There is an assumption that women rely on their husbands once they are married, making men the priority in the inheritance of property, such as lands. As such, land and farming decisions are mostly made by men. The fact is women are capable of affecting household welfare when given access to land ownership and decision-making process. Women play a key role in managing family finance, including food, education, health, loan and farming cost. This has given women a more unique, well-rounded understanding of household finances compared to their male counterparts. This means that the involvement of women in the decision-making process on matters such as farm management, commodities to be planted, the required capital for the development of the farm or crop prices will actually lead to more prosperous households.

Efforts toward equal land ownership opportunity for women can begin at the community level. In the case of Gajah Bertalut, the matriarchal system places women as the owner of rubber plantation and other inheritance. This right will stay with the women as they get divorced or move to another village. This shows that the value of the community greatly affects how the communities recognize female rights and how they position women in the society.

This does not mean that female land ownership in Gajah Bertalut is without its challenges. Crops dynamics affect land ownership pattern. In the last few years, rubber price has been on a decline, threatening many village farmers. The women continue to tap rubber, while trying to adapt by planting other crops (agroforestry) in their farms and gardens as alternative.

However, the declining rubber price may force them to find other alternatives with different ownership pattern, which in turn threatens female land ownership. In the last few years, many villages have converted their lands into oil palm plantations, including those around Gajah Bertalut. Oil palm plantations are divided into lots and community lots are registered under the head of the household.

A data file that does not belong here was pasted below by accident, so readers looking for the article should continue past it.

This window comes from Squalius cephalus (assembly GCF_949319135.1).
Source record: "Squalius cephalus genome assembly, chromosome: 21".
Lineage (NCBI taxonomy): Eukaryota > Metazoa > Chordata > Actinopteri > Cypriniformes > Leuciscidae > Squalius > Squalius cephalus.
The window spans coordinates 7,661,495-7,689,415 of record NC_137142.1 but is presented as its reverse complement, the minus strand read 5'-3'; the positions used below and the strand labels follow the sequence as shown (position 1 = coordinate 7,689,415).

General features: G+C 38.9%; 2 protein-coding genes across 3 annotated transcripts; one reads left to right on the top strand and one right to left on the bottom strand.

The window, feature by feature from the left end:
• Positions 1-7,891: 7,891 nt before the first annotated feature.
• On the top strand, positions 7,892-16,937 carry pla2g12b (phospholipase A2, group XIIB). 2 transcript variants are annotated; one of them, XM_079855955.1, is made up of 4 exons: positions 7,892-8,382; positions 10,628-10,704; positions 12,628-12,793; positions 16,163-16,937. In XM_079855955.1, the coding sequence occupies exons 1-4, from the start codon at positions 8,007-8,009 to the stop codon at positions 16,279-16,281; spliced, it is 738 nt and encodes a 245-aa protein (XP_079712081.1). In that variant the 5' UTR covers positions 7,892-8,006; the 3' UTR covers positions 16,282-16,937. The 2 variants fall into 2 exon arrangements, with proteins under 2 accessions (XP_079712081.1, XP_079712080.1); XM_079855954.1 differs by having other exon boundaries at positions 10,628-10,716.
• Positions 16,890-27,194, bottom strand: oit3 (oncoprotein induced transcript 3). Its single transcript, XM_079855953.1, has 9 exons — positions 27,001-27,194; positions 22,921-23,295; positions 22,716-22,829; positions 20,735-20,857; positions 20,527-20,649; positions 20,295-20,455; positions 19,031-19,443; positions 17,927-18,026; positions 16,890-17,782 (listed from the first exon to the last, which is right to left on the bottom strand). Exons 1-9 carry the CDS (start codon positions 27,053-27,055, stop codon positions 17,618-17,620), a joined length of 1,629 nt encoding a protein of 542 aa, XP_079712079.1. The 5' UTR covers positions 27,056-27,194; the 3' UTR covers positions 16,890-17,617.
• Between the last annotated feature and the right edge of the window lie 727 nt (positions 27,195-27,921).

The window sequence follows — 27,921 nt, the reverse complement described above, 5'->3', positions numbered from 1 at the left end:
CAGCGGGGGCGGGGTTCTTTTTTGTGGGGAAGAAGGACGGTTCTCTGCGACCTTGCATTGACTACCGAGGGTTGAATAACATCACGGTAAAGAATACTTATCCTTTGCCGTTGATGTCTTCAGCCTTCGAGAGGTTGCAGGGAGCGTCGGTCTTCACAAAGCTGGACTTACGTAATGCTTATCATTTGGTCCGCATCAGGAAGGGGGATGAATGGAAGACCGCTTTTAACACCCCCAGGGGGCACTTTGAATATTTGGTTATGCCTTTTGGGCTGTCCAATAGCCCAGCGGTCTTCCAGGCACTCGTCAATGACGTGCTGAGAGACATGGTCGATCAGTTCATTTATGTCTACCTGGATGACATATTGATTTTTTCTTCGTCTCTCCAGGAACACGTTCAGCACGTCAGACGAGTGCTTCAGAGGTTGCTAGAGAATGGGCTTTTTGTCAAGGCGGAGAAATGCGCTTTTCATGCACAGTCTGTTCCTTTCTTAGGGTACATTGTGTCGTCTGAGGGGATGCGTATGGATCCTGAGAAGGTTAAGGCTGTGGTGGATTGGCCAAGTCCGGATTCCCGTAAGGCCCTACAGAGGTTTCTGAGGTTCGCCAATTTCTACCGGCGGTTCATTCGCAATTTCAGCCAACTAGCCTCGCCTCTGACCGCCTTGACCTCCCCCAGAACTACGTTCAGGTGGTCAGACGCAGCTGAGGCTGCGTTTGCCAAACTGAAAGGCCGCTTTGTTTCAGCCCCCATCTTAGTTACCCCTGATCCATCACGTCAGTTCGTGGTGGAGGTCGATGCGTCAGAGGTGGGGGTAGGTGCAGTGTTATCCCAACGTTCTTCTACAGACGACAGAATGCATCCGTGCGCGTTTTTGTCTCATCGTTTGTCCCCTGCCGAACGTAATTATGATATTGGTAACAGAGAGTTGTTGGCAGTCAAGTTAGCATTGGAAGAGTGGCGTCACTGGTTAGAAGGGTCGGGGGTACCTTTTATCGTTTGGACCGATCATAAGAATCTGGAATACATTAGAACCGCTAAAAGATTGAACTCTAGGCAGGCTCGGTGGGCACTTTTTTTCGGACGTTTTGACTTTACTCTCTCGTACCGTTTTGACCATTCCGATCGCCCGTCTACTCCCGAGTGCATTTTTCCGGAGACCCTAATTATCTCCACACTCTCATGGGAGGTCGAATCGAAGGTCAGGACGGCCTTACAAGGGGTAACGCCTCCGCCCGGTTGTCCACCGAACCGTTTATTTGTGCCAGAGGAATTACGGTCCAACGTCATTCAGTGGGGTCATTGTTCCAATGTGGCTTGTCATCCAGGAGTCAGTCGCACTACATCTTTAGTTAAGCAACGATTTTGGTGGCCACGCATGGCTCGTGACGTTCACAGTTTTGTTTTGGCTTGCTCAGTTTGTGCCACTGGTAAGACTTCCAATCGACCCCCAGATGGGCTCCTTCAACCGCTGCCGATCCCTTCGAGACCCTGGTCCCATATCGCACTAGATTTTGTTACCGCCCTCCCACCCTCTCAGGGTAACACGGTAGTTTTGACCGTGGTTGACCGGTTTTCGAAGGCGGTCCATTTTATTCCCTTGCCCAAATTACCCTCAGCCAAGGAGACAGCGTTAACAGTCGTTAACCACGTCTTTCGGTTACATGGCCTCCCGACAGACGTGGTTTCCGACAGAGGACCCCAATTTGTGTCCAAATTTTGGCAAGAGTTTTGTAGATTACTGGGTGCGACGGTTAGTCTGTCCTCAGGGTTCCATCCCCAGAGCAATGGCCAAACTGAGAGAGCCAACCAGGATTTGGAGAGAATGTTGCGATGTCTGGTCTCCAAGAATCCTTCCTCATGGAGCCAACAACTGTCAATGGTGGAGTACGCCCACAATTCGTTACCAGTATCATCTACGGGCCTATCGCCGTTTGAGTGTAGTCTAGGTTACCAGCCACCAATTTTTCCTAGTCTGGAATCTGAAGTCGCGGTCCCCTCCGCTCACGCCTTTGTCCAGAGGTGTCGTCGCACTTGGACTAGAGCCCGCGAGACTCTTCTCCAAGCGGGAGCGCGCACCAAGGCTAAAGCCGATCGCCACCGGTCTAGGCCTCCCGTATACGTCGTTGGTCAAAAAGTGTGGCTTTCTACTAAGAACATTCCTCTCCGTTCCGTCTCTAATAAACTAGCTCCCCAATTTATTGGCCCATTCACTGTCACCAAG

This is a problem as the farming community in Gajah Bertalut adheres to the inheritance system where the lands are jointly owned and inherited to the female member of the family. Under the current oil palm plantation ownership system, each lot belongs to an individual. This gives rise to the tendency to treat family land as a personal land in transactions. In the context of Gajah Bertalut, women will no longer be recognized as the land owner, affecting their voice on land management.

The story of the female farmers of Gajah Bertalut Village shows how women play a key role in land management. Therefore, empowerment at the local level must ensure equal land management right for vulnerable groups, such as women.

In the broader context, in the policy design on Social Forestry for example, women involvement in land and natural resources management must be secured. Their unique and comprehensive understanding of household finances can inform decisions, making sure that natural resources utilization is done in a way that supports household and community welfare. When women have control over land, a key production asset, they are more empowered to make decisions for a more prosperous family and community.